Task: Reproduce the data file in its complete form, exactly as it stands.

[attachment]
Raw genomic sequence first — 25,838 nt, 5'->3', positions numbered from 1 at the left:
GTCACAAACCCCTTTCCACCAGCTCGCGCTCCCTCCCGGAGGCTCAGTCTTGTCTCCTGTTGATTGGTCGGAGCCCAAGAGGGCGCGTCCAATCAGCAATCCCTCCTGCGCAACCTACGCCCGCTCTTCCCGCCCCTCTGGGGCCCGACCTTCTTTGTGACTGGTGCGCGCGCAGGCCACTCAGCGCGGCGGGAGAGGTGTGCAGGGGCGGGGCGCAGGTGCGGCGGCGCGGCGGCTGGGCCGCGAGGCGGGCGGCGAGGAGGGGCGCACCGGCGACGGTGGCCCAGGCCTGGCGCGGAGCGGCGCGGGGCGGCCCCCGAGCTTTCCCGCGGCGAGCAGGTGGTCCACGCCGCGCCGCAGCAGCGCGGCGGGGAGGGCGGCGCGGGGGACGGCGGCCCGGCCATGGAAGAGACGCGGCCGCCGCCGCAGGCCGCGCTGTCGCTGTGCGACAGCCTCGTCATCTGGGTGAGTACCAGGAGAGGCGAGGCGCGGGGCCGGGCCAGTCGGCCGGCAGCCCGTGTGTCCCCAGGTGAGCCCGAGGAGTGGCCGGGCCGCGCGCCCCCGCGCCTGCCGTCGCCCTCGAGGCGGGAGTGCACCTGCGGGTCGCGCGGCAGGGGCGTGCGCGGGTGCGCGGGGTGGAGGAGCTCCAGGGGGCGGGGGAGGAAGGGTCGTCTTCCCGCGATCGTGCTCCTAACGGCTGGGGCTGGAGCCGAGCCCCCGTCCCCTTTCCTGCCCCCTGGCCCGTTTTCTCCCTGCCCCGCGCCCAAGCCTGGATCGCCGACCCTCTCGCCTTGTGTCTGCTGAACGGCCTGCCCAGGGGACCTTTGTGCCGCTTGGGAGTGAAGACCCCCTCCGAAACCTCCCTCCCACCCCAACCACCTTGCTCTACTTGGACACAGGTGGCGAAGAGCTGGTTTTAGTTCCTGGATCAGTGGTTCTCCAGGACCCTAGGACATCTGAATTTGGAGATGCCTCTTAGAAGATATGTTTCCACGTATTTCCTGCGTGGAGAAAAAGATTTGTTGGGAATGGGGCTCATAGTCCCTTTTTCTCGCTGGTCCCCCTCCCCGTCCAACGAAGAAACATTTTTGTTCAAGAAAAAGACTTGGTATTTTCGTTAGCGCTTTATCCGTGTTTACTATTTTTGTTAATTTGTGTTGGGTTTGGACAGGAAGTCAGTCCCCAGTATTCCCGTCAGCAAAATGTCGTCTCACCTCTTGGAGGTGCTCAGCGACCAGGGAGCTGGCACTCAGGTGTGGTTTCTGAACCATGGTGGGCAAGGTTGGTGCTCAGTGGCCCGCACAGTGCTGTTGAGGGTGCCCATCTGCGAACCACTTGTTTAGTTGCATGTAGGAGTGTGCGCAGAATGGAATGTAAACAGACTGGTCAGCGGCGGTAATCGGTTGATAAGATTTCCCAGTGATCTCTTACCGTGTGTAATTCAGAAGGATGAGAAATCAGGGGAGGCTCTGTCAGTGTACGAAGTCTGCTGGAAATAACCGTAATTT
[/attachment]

Raw genomic sequence first — 25,838 nt, 5'->3', positions numbered from 1 at the left:
GTCACAAACCCCTTTCCACCAGCTCGCGCTCCCTCCCGGAGGCTCAGTCTTGTCTCCTGTTGATTGGTCGGAGCCCAAGAGGGCGCGTCCAATCAGCAATCCCTCCTGCGCAACCTACGCCCGCTCTTCCCGCCCCTCTGGGGCCCGACCTTCTTTGTGACTGGTGCGCGCGCAGGCCACTCAGCGCGGCGGGAGAGGTGTGCAGGGGCGGGGCGCAGGTGCGGCGGCGCGGCGGCTGGGCCGCGAGGCGGGCGGCGAGGAGGGGCGCACCGGCGACGGTGGCCCAGGCCTGGCGCGGAGCGGCGCGGGGCGGCCCCCGAGCTTTCCCGCGGCGAGCAGGTGGTCCACGCCGCGCCGCAGCAGCGCGGCGGGGAGGGCGGCGCGGGGGACGGCGGCCCGGCCATGGAAGAGACGCGGCCGCCGCCGCAGGCCGCGCTGTCGCTGTGCGACAGCCTCGTCATCTGGGTGAGTACCAGGAGAGGCGAGGCGCGGGGCCGGGCCAGTCGGCCGGCAGCCCGTGTGTCCCCAGGTGAGCCCGAGGAGTGGCCGGGCCGCGCGCCCCCGCGCCTGCCGTCGCCCTCGAGGCGGGAGTGCACCTGCGGGTCGCGCGGCAGGGGCGTGCGCGGGTGCGCGGGGTGGAGGAGCTCCAGGGGGCGGGGGAGGAAGGGTCGTCTTCCCGCGATCGTGCTCCTAACGGCTGGGGCTGGAGCCGAGCCCCCGTCCCCTTTCCTGCCCCCTGGCCCGTTTTCTCCCTGCCCCGCGCCCAAGCCTGGATCGCCGACCCTCTCGCCTTGTGTCTGCTGAACGGCCTGCCCAGGGGACCTTTGTGCCGCTTGGGAGTGAAGACCCCCTCCGAAACCTCCCTCCCACCCCAACCACCTTGCTCTACTTGGACACAGGTGGCGAAGAGCTGGTTTTAGTTCCTGGATCAGTGGTTCTCCAGGACCCTAGGACATCTGAATTTGGAGATGCCTCTTAGAAGATATGTTTCCACGTATTTCCTGCGTGGAGAAAAAGATTTGTTGGGAATGGGGCTCATAGTCCCTTTTTCTCGCTGGTCCCCCTCCCCGTCCAACGAAGAAACATTTTTGTTCAAGAAAAAGACTTGGTATTTTCGTTAGCGCTTTATCCGTGTTTACTATTTTTGTTAATTTGTGTTGGGTTTGGACAGGAAGTCAGTCCCCAGTATTCCCGTCAGCAAAATGTCGTCTCACCTCTTGGAGGTGCTCAGCGACCAGGGAGCTGGCACTCAGGTGTGGTTTCTGAACCATGGTGGGCAAGGTTGGTGCTCAGTGGCCCGCACAGTGCTGTTGAGGGTGCCCATCTGCGAACCACTTGTTTAGTTGCATGTAGGAGTGTGCGCAGAATGGAATGTAAACAGACTGGTCAGCGGCGGTAATCGGTTGATAAGATTTCCCAGTGATCTCTTACCGTGTGTAATTCAGAAGGATGAGAAATCAGGGGAGGCTCTGTCAGTGTACGAAGTCTGCTGGAAATAACCGTAATTT